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Black hole outburst looks 'faster than light'

By Richard Stenger (CNN)

Frame from time-lapse Chandra movie of black hole XTE J1550-564, center, with an approaching jet, left, and a receding jet, right
Frame from time-lapse Chandra movie of black hole XTE J1550-564, center, with an approaching jet, left, and a receding jet, right

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CHANDRA MOVIE

(CNN) -- Resembling cannon shots from a ship at night, one toward shore and the other away, two X-ray jets streaming from a black hole have been observed during their entire trajectories for the first time.

The milestone, accomplished with one of the most powerful space telescopes, could help explain the behavior of a variety of mysterious objects that populate the universe.

The Chandra X-ray Observatory captured the evolution of the cosmic jets, which spurt from everything from dense stars to black holes to active galactic cores.

"For the first time, we have observed a jet from the initial explosion until it slowed and faded," said John Tomsick of the University of California, San Diego, one of several scientists who announced the findings Thursday.

"The ejection of jets from stellar supermassive black holes is a common occurrence in the universe, so it is extremely important to understand the process," he said.

The jets seemed to start out faster than the speed of light, then slow down as they collided with interstellar gas and dust, much as air resistance decreases the speed of objects moving through the atmosphere.

"Initially the jets have been launched at a velocity close to the speed of light. Due to an optical illusion, the jet pointed toward us appeared to move faster than the speed of light," University of Paris astronomer Stephane Corbel said.

"Then the jets propagate into the interstellar medium and gradually slow down to velocities slower than the speed of light," said Corbel, lead author of a report on the matter in this week's journal Science.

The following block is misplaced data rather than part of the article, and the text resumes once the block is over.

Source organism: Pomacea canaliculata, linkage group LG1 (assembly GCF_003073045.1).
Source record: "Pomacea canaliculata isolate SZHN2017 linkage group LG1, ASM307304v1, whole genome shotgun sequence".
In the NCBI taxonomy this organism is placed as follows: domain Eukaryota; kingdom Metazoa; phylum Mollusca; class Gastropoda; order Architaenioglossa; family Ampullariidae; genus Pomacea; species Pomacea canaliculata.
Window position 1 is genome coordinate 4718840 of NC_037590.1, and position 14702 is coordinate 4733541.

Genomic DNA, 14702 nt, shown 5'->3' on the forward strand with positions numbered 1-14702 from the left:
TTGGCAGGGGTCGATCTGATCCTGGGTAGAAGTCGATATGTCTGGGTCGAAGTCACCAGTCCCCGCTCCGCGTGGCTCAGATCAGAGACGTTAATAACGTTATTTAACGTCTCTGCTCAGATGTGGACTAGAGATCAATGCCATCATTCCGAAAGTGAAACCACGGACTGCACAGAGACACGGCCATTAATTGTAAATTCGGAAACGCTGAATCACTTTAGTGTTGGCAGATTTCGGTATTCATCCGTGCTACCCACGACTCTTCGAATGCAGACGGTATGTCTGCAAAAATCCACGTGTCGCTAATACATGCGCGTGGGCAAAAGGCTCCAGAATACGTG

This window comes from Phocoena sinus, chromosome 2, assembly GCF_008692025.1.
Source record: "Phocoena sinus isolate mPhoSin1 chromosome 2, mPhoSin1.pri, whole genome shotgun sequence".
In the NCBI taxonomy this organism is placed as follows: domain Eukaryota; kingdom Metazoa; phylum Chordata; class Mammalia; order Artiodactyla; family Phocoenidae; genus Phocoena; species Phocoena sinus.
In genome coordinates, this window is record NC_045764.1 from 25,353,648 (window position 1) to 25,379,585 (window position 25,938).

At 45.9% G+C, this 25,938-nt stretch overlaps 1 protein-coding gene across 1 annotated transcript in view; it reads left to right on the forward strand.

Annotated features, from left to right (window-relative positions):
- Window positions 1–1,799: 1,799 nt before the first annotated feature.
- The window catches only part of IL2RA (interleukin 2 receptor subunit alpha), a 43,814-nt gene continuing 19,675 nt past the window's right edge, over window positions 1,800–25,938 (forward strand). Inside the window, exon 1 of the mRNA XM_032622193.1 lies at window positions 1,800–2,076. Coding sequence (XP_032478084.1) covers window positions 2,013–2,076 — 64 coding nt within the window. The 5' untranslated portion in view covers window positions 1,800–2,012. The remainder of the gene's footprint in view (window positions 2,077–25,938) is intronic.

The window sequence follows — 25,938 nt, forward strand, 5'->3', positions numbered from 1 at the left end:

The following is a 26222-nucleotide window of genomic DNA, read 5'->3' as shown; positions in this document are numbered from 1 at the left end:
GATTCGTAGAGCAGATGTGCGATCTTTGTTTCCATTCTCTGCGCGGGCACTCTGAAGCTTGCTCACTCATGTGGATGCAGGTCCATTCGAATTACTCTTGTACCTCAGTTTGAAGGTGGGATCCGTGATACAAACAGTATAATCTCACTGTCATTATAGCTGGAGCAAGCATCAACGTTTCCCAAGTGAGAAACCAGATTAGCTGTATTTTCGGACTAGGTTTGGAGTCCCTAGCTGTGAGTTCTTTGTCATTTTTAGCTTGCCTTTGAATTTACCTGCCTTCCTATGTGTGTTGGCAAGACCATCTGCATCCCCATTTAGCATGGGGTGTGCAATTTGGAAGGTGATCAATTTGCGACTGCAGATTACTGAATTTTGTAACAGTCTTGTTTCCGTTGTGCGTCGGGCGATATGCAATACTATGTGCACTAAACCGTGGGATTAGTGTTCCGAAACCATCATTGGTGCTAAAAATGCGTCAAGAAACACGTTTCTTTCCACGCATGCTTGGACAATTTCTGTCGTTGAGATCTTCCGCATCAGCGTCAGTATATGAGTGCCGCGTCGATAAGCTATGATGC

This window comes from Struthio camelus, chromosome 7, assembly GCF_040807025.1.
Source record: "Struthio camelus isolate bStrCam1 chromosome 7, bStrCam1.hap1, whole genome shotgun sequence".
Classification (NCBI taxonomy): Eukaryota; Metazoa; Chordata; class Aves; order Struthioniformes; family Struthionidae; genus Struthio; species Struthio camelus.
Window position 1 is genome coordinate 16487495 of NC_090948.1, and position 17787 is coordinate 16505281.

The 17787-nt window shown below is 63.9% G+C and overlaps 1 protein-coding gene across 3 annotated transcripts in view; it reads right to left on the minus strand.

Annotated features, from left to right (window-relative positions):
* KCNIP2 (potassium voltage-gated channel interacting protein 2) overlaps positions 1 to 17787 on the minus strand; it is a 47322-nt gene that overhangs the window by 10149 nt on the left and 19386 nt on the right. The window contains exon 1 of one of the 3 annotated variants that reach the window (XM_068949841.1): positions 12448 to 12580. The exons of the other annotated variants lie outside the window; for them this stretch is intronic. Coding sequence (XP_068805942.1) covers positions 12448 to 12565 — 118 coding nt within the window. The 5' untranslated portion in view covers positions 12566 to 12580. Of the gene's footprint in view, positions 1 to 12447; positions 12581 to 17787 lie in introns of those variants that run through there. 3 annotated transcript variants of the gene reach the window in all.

Artist's concept of dust disk around black hole XTE J1550-564 and two X-ray jet bursts, shown as blue spots
Artist's concept of dust disk around black hole XTE J1550-564 and two X-ray jet bursts, shown as blue spots

In the Chandra images, the outbursts brighten when they run into clouds of gas and dust, their kinetic energy converting into X-ray radiation. They then fade as the interstellar medium slows then to a crawl.

The initial burst was spotted by another NASA X-ray space telescope in 1998. Four years later, the jets are more than three light-years apart. They came from a binary or double star system known as XTE J1550-564.

Astronomers think that the system consists of a black hole that siphons gas from a companion star, which fuels the X-ray jets. XTE J1550-564 is about 17,000 light-years away in the constellation Norma.

While complete, the jet show has confounded astronomers. In the images, the jet on the right is the one heading away from our direction. Due to the perspective, it should be dimmer than the one on the left. Yet the opposite is true.

"This poses a puzzle. The simple model for jets doesn't explain what we are seeing. Either the black hole may somehow be feeding more energy into the western [right] jet or that jet has run into a dense cloud," said team scientist Phil Kaaret of the Harvard-Smithsonian Center for Astrophysics in Cambridge, Massachusetts.

The center manages the Chandra space telescope for NASA, which unveiled the new images Thursday at the space agency headquarters in Washington, DC.



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